In today's Sydney Morning Herald, I review two new books about marathon running - Ed Caesar's Two Hours: The Quest to Run the Impossible Marathon, and Catriona Menzies-Pike's The Long Run.
In the early-1980s, I remember watching Rob De Castella running a race through the middle of Sydney. At one point, a teenager on the nearby path tried to run alongside him. The kid was sprinting at top speed, but couldn’t keep up with Deek for even a hundred metres.
Watching top marathon runners on television, it’s easy to forget how blindingly fast they are. In 2013, Asics set up a treadmill ahead of the New York marathon to see how long people could keep up with the pace of the leaders. Most lasted only seconds.
In Two Hours: The Quest to Run the Impossible Marathon, British journalist Ed Caesar points out that endurance running is one of the comparative advantages of humans. Many animals might have been able to outsprint us over short distances, but our ancestors had an advantage in running them down over long distances. Tribal huntsmen have successfully engaged in ‘persistence hunting’ of antelope, deer and even cheetahs.
The notion of running as something profoundly natural – a sport that any moderately fit person can enjoy – underpins Catriona Menzies-Pike’s The Long Run, a book to which I’ll return in a moment.
But let’s start with what’s going on at the front of the pack. As Ed Caesar documents, today’s elite marathoners are performing profoundly unnatural feats. Late-race surges now have runners covering five kilometre stretches at 14:15 or quicker – a pace that that would once have won Olympic gold for the five kilometre track event. In breaking the world record in 2007, one runner lost 10 percent of his bodyweight. Another compares the sensation of running a world-beating marathon to putting your hand in a bowl of hot water and keeping it there while the temperature rises.
Today, the men’s marathon is utterly dominated by Kenyans, most from the Kalenjin tribe. As David Epstein pointed out a few years ago in The Sports Gene, Kalenjins have a number of genetic advantages. Being born at altitude makes your lungs more efficient, while slender limbs help dissipate heat. There are cultural factors too – Kalenjins may benefit from running barefoot in childhood, and learning to withstand pain through initiation rites.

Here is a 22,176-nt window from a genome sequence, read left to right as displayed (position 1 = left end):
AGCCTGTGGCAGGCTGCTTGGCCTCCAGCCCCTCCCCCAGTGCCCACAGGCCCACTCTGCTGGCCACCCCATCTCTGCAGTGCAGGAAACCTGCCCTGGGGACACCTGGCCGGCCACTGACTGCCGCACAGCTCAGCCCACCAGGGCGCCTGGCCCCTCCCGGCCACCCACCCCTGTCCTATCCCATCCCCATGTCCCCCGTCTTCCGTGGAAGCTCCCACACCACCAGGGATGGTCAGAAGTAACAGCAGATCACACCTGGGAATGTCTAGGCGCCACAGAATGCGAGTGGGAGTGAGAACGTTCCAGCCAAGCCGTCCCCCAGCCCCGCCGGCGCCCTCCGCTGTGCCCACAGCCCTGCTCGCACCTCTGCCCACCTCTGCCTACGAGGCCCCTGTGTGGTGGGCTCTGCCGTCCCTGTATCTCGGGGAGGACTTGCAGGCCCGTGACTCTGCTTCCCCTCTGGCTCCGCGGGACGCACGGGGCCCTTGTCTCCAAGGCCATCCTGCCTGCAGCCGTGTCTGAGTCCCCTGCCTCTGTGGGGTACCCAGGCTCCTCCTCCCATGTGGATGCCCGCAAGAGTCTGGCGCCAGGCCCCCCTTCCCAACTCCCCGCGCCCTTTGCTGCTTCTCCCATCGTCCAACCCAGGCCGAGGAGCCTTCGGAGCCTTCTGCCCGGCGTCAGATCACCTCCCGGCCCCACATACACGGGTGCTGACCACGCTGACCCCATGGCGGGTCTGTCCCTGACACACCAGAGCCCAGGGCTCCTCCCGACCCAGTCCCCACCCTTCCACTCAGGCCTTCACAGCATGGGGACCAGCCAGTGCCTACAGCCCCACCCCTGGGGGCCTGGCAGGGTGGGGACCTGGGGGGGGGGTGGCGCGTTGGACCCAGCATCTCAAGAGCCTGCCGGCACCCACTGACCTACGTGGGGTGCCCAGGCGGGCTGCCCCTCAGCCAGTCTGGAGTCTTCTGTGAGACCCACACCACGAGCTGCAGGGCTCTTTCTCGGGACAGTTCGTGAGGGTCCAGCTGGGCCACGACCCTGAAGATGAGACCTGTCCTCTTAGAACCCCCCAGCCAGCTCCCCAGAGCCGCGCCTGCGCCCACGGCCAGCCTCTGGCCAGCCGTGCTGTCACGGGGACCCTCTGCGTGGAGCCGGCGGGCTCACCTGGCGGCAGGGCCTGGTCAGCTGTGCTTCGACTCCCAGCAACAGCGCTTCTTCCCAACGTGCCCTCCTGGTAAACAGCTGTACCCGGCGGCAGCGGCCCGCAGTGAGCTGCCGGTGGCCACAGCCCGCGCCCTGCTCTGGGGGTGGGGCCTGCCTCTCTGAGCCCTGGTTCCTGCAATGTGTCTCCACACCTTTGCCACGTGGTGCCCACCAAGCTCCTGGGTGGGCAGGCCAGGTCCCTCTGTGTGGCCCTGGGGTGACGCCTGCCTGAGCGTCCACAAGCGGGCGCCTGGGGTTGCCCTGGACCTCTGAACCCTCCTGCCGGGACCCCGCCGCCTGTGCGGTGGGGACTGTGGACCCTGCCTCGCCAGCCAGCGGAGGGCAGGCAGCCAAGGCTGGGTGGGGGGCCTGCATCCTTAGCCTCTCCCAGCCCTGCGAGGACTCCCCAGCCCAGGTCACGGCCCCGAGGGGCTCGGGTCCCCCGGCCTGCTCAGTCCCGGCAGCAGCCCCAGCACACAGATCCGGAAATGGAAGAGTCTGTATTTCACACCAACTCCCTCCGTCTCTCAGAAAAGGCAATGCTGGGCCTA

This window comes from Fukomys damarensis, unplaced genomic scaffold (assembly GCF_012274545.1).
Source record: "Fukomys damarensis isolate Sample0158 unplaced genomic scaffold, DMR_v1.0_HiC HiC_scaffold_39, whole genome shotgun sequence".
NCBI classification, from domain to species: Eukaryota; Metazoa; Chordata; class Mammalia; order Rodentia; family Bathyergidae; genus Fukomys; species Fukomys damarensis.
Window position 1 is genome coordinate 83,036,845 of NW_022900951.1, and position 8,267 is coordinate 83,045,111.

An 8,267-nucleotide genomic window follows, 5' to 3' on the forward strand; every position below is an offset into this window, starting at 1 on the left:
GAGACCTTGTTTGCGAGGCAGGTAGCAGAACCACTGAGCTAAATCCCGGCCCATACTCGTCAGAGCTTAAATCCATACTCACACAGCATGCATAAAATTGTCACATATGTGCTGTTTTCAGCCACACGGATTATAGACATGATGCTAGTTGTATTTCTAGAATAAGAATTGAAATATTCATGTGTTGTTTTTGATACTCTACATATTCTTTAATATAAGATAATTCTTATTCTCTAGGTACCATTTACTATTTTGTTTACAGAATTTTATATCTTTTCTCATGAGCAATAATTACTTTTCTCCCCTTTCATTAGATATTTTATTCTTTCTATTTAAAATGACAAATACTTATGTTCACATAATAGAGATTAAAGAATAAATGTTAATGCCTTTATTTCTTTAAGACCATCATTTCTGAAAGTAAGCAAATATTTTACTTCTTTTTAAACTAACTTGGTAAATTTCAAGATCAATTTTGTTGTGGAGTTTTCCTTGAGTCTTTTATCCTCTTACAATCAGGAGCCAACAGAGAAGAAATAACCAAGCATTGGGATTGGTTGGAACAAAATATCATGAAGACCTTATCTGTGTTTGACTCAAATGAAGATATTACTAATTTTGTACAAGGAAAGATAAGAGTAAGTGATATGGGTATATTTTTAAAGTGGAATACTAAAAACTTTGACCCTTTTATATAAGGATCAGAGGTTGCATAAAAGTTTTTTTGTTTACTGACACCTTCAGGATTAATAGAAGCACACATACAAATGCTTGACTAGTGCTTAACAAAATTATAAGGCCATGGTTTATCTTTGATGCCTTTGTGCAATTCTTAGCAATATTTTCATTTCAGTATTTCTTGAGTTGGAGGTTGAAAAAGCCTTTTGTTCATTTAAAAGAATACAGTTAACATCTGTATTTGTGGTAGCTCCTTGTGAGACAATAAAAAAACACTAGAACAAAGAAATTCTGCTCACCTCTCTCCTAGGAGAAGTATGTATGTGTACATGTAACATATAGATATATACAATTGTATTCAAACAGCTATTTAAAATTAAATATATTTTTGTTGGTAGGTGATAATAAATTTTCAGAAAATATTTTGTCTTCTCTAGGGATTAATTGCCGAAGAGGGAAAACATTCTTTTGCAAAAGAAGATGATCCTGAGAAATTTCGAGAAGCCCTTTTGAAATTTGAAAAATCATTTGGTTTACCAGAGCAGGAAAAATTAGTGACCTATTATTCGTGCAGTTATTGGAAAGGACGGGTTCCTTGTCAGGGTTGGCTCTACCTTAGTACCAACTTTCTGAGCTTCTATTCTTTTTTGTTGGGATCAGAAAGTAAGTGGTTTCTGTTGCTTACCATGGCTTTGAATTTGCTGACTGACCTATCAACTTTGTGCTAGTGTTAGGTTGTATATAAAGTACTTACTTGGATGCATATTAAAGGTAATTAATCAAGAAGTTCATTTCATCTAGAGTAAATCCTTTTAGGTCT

And then there’s the training. Marathoners have always clocked up serious miles, but the leading Kenyan runners are pushing the limits out further still, covering around 200 kilometres per week. That means two or three sessions per day, typically on rough roads. Today’s top marathoners are often former 5k and 10k champions; Caesar describes them sprinting so fast in training that they would sometimes overtake his 50cc motorcycle.
Antipodean running buffs will appreciate that Caesar acknowledges two training traditions originating in our part of the world. New Zealand’s Arthur Lydiard advised his runners to cover vast distances at a steady pace, while Australian running coach Percy Cerutty advocated brutal sprints, including up Portsea’s sand hills. The best Kenyans are doing both.
Kenyan runners eat a simple diet of ugali (made from maize flour) and local vegetables. They sleep a lot, and spend hardly any time in the gym or cross-training. And yes, some probably engage in blood doping, although Caesar makes a persuasive case that substances like EPO are significantly less prevalent in distance running than they were in cycling during the Lance Armstrong era.
Two Hours contains some delightful vignettes. Caesar tells the story Paul Rotich, an overweight Kenyan who was studying at a university in Texas when financial pressures pushed him close to withdrawing. Noticing that other Kalenjins were supported by running scholarships, Rotich took to the track. Within a year, he was among the top fifty college runners in the country, and had won a sports scholarship. When he returned to Kenya, Rotich’s cousin said ‘So it is true. If you can run, any Kalenjin can run.’
Another tale comes from a training run in Kenya. World champion Geoffrey Mutai leads a group past a fifty year old bearded farm labourer wearing a tattered suit and old shoes. The man joins the run for a couple of kilometres, before dropping out. As Caesar notes, the runners found it ‘utterly unremarkable that a middleaged workingman could keep pace with some of the world’s greatest athletes’.